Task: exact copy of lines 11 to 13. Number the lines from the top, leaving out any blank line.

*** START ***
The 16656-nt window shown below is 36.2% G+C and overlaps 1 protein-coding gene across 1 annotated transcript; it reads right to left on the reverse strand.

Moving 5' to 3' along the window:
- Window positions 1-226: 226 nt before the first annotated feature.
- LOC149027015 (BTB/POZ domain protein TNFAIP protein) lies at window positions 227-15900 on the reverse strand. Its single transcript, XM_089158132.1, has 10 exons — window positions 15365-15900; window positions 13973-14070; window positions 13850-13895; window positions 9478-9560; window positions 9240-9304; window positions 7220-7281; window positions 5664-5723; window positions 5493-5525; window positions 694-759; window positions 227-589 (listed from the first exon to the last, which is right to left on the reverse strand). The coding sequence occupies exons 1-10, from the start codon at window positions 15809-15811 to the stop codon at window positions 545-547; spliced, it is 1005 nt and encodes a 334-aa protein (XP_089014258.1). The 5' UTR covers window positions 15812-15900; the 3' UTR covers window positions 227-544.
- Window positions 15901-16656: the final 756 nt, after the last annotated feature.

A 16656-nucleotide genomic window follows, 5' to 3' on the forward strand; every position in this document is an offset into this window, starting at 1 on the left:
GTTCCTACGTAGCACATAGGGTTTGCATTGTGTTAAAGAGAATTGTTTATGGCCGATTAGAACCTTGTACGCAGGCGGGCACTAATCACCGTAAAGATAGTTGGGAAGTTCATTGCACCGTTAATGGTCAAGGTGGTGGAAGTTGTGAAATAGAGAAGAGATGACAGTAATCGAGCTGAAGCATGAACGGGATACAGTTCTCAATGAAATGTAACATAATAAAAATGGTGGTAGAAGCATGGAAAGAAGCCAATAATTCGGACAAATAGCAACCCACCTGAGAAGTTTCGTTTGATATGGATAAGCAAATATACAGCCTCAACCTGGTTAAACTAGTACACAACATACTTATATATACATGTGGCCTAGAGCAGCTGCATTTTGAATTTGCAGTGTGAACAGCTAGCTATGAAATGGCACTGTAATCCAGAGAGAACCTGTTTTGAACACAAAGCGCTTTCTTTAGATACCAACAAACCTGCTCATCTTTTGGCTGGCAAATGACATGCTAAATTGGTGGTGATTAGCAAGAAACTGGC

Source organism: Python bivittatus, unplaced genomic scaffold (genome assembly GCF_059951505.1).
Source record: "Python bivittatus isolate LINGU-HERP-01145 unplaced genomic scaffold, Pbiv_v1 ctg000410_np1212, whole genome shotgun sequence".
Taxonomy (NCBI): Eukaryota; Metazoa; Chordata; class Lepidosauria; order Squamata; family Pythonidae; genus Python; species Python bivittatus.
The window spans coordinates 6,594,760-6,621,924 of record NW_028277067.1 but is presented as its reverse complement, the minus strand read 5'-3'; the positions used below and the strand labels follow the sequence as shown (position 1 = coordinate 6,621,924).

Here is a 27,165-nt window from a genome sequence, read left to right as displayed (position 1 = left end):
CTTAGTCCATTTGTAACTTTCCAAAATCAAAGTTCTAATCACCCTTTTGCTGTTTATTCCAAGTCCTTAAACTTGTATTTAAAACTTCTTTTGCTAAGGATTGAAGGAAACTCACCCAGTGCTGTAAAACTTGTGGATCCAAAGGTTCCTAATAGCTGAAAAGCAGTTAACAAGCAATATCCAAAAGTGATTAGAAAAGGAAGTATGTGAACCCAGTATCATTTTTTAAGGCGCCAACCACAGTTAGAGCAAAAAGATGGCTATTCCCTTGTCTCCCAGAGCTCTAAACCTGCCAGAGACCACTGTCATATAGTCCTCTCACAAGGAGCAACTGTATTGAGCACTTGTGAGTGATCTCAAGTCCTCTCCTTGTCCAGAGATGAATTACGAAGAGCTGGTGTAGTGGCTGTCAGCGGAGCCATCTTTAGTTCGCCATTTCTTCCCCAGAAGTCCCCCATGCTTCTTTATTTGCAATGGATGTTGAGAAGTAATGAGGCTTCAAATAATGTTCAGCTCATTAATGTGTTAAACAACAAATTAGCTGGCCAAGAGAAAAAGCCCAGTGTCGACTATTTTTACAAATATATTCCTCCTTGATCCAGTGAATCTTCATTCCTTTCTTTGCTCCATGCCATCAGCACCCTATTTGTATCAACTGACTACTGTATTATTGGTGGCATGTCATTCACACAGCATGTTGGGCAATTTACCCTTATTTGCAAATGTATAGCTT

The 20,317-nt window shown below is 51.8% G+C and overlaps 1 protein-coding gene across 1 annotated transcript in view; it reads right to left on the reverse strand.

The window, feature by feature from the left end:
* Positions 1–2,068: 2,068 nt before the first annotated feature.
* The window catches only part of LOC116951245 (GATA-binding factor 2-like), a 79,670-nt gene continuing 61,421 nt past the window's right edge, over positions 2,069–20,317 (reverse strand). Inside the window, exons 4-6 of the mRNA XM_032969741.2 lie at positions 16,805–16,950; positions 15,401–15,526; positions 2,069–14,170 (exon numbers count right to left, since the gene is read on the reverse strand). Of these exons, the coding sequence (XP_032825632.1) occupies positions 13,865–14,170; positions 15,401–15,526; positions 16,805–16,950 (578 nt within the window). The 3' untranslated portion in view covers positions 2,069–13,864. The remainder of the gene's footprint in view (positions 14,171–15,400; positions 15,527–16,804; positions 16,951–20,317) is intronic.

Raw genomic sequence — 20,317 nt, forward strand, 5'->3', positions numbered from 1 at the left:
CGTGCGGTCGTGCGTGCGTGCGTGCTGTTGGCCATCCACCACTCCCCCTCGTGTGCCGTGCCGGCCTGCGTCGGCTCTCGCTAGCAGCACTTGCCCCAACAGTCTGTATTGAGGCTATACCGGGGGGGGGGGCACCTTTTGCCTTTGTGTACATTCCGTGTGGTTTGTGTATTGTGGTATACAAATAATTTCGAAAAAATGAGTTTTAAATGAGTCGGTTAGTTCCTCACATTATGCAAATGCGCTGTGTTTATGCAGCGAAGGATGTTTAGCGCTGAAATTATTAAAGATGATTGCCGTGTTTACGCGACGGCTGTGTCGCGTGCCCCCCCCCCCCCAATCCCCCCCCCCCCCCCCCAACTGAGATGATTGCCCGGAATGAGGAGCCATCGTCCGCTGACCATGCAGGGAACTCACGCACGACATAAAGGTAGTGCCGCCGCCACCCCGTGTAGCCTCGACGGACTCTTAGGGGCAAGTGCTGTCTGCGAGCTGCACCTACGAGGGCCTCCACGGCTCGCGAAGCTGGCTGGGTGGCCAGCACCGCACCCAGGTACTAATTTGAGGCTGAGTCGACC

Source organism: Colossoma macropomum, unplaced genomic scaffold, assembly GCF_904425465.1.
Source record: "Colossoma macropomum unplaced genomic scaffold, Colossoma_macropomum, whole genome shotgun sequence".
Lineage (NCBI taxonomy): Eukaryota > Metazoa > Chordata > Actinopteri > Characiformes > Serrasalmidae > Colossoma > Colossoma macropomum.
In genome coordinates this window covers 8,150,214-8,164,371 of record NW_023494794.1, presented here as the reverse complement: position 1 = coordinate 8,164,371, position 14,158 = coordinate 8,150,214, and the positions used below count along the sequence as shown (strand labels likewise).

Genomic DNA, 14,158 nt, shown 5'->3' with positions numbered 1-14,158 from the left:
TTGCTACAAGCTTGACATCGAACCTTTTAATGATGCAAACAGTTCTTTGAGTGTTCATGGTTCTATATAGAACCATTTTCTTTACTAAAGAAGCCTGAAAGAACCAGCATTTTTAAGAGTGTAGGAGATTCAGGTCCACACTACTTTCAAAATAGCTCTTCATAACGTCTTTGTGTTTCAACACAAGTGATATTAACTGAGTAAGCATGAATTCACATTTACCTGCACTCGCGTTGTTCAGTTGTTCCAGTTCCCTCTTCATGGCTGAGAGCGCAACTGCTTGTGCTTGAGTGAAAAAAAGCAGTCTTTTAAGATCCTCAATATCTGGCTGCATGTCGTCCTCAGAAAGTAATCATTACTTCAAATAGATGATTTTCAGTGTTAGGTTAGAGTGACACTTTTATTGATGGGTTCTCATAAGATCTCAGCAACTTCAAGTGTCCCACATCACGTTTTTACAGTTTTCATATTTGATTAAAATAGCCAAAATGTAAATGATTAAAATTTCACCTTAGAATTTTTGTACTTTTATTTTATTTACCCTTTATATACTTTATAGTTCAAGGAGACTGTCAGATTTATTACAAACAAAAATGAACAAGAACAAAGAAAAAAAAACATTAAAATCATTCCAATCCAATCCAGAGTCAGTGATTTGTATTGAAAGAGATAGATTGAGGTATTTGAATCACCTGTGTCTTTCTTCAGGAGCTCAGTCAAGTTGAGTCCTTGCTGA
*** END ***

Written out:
The window spans coordinates 6,594,760-6,621,924 of record NW_028277067.1 but is presented as its reverse complement, the minus strand read 5'-3'; the positions used below and the strand labels follow the sequence as shown (position 1 = coordinate 6,621,924).

Here is a 27,165-nt window from a genome sequence, read left to right as displayed (position 1 = left end):
CTTAGTCCATTTGTAACTTTCCAAAATCAAAGTTCTAATCACCCTTTTGCTGTTTATTCCAAGTCCTTAAACTTGTATTTAAAACTTCTTTTGCTAAGGATTGAAGGAAACTCACCCAGTGCTGTAAAACTTGTGGATCCAAAGGTTCCTAATAGCTGAAAAGCAGTTAACAAGCAATATCCAAAAGTGATTAGAAAAGGAAGTATGTGAACCCAGTATCATTTTTTAAGGCGCCAACCACAGTTAGAGCAAAAAGATGGCTATTCCCTTGTCTCCCAGAGCTCTAAACCTGCCAGAGACCACTGTCATATAGTCCTCTCACAAGGAGCAACTGTATTGAGCACTTGTGAGTGATCTCAAGTCCTCTCCTTGTCCAGAGATGAATTACGAAGAGCTGGTGTAGTGGCTGTCAGCGGAGCCATCTTTAGTTCGCCATTTCTTCCCCAGAAGTCCCCCATGCTTCTTTATTTGCAATGGATGTTGAGAAGTAATGAGGCTTCAAATAATGTTCAGCTCATTAATGTGTTAAACAACAAATTAGCTGGCCAAGAGAAAAAGCCCAGTGTCGACTATTTTTACAAATATATTCCTCCTTGATCCAGTGAATCTTCATTCCTTTCTTTGCTCCATGCCATCAGCACCCTATTTGTATCAACTGACTACTGTATTATTGGTGGCATGTCATTCACACAGCATGTTGGGCAATTTACCCTTATTTGCAAATGTATAGCTT